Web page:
Upon review, the judge approved the warrant. Two days later, on May 19, Detective Garcia and other deputies executed the search warrant on the Range Road property. Detective Garcia recounted the search warrant's execution in a Supplemental Report Form. Govt.'s Exh. 7. According to that report, detectives found Defendant in a downstairs bedroom, standing at the foot of a bed. Id. After arresting Defendant and moving him to the kitchen, officers searched the bedroom and found two loaded handguns. Id. One handgun lay on the ground next to the bed, appearing as if it had been thrown. Id. The other was tucked under a blanket on the bed close to where Defendant was found standing. Id. Officers also found a fully automatic rifle located in a top dresser drawer mixed together with Defendant's wallet and other personal belongings. Id.

         A grand jury returned an indictment against Defendant charging him with one count of distribution of heroin in violation of 21 U.S.C. §§ 841(a)(1) and (b)(1)(C) (Count I) and being a felon in possession of a firearm and ammunition under 18 U.S.C. §§ 922(g)(1) and 924(a)(2) (Count II). See Doc. 2. The Government moved to dismiss Count I, explaining in its motion that the substance Defendant sold to an undercover Drug Enforcement Agency agent tested negative for controlled substances. See Doc. 15. The Court granted the motion, dismissing without prejudice Count I. See Doc. 16.


         The Fourth Amendment provides: “The right of the people to be secure in their persons, houses, papers, and effects, against unreasonable searches and seizures, shall not be violated, and no Warrants shall issue, but upon probable cause ….” U.S. Const., amend. IV. A search warrant must be based upon probable cause, which a reviewing court determines by examining the affidavit supporting the warrant. See United States v. Cooper, 654 F.3d 1104, 1124 (10th Cir. 2011). The court determines the “sufficiency of the affidavit upon which a warrant is issued by looking at the totality of the circumstances and simply ensuring that the magistrate had a substantial basis for concluding that probable cause existed.” Id. (quoting Illinois v. Gates, 462 U.S. 213, 238-39 (1983)). Probable cause to search or seizes exists when, under the totality of the circumstances, “there is a fair probability that the contraband or evidence of a crime will be found in a particular place.” Illinois, 462 U.S. at 238.

         Courts will uphold a warrant if the issuing judge had a substantial basis for concluding that officers would find contraband during the search. See Poolaw v. Marcantel, 565 F.3d 721, 728-29 (10th Cir. 2009). “[P]robable cause requires a nexus between the place to be searched and the items to be seized.” United States v. Nolan, 199 F.3d 1180, 1183 (10th Cir. 1999). The “affidavit supporting the search warrant need not contain direct evidence or personal knowledge that the items sought are located at the place to be searched;” instead, the magistrate judge may draw reasonable inferences from the information in the affidavit supporting the warrant. Id. accord United States v. Biglow, 562 F.3d 1272, 1279-80 (10th Cir. 2009) (explaining that nexus requirement may be met by magistrate judge's reasonable inferences drawn from evidence where drug suspect is likely to store contraband or on opinion of officers as to where contraband may be kept); United States v. Sanchez, 555 F.3d 910, 912, 914 (10th Cir. 2009) (indicating that once probable cause exists that a person is a supplier of illegal drugs, probable cause also exists to search that person's home for contraband and other evidence).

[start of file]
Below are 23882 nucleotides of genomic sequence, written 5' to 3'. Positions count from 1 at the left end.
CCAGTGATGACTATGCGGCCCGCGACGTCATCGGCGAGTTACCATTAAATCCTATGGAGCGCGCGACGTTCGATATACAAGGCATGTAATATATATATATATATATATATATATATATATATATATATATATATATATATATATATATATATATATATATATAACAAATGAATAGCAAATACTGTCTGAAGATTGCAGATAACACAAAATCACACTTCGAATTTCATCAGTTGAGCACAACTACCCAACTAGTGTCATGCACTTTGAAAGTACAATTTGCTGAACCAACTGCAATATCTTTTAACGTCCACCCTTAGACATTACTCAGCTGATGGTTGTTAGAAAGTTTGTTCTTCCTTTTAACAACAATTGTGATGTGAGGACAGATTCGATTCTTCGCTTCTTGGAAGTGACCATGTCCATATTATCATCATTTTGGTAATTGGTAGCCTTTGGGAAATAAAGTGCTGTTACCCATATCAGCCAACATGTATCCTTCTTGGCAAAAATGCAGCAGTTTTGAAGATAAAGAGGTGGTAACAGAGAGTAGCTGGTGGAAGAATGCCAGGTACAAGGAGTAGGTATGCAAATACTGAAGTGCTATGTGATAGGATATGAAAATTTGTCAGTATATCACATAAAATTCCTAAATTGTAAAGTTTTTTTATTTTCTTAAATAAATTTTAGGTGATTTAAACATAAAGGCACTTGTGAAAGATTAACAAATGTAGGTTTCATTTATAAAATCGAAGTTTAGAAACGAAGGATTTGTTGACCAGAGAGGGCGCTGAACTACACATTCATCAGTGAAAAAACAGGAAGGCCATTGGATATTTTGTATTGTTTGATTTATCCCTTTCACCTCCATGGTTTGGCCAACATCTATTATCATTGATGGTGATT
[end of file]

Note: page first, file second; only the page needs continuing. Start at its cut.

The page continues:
III. ANALYSIS

         Before addressing the sufficiency of the search warrant affidavit, the Court first addresses Garcia's surveillance of Range Road, since much of Defendant's briefing and arguments at the motion to suppress hearing were devoted to whether Garcia falsified his observations of short-term traffic at Range Road. Defendant's wife leased Range Road and had the utilities in her name. She was not present when officers executed the warrant, but went into the home shortly after. She stated that the guns were not strewn about the bedroom as Garcia described, but instead were located in gun cases. Def.'s Exh. L. p. 6, lines 21-24. She also stated that Range Road did not experience the short-term traffic Garcia described. When asked whether visitors were in and out of the house, she replied that “nobody goes to my home. It's me and my children and the person I'm dating and that's it … We don't get visitors. Friends aren't allowed over.” Id. p. 5, lines 12-17. Defendant also points out that neighbors did not observe short-term traffic at Range Road in the manner Garcia described, nor did earlier Drug Enforcement Agency (“DEA”) surveillance of Range Road indicate such activity occurred there. At the hearing, Defendant stated that, based on this and other evidence, he had carried his burden of proof to show that Detective Garcia's affidavit contained false ...